In American political history, the Gilded Age (1876-1900) is popularly known as an era of extremely high voter turnout with a spirit of cheerful political engagement among all eligible (white and male) voters that our modern cynical age sorely lacks. Missing from this image is the reality of what voting for working class men in the rapidly industrializing United States looked and felt like. In this talk Gideon Cohn-Postar traces voter participation from factory floor to the polling place, exploring the coercion, intimidation, and bribery that typified elections for thousands of workers throughout the United States. While it is long-forgotten now, the struggle over the right of employees to vote free of pressure from their employers guides much of the conduct of modern elections and our own experiences at the polls.
This event is free and open to all current OLLI members. The event will be streamed live to our Chicago campus. Registration is required for both campuses. Cofee and biscuits will be served at teh streaming location only.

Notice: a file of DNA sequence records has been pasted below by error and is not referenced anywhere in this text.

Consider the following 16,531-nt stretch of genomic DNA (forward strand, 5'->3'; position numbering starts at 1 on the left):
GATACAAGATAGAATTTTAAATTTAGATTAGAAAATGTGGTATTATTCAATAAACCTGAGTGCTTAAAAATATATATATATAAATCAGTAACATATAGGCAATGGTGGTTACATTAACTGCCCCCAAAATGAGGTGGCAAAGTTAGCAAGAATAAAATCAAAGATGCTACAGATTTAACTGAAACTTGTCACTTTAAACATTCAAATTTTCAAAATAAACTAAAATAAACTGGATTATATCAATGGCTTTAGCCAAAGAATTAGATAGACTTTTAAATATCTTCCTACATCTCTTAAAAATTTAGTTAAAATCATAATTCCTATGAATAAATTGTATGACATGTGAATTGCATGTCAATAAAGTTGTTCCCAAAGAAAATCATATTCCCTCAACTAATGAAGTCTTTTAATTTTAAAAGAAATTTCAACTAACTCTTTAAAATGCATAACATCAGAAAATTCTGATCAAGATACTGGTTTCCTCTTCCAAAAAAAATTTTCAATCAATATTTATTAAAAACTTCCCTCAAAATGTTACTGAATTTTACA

Gideon Cohn-Postar is a doctoral candidate in American history at Northwestern University. His work focuses on voter intimidation and fraud and the hazy boundaries that American society draws around the concept of political legitimacy. His research has been supported by the Gilder-Lehrman Institute of American History, the Social Science Research Council, and the Andrew W. Mellon Foundation.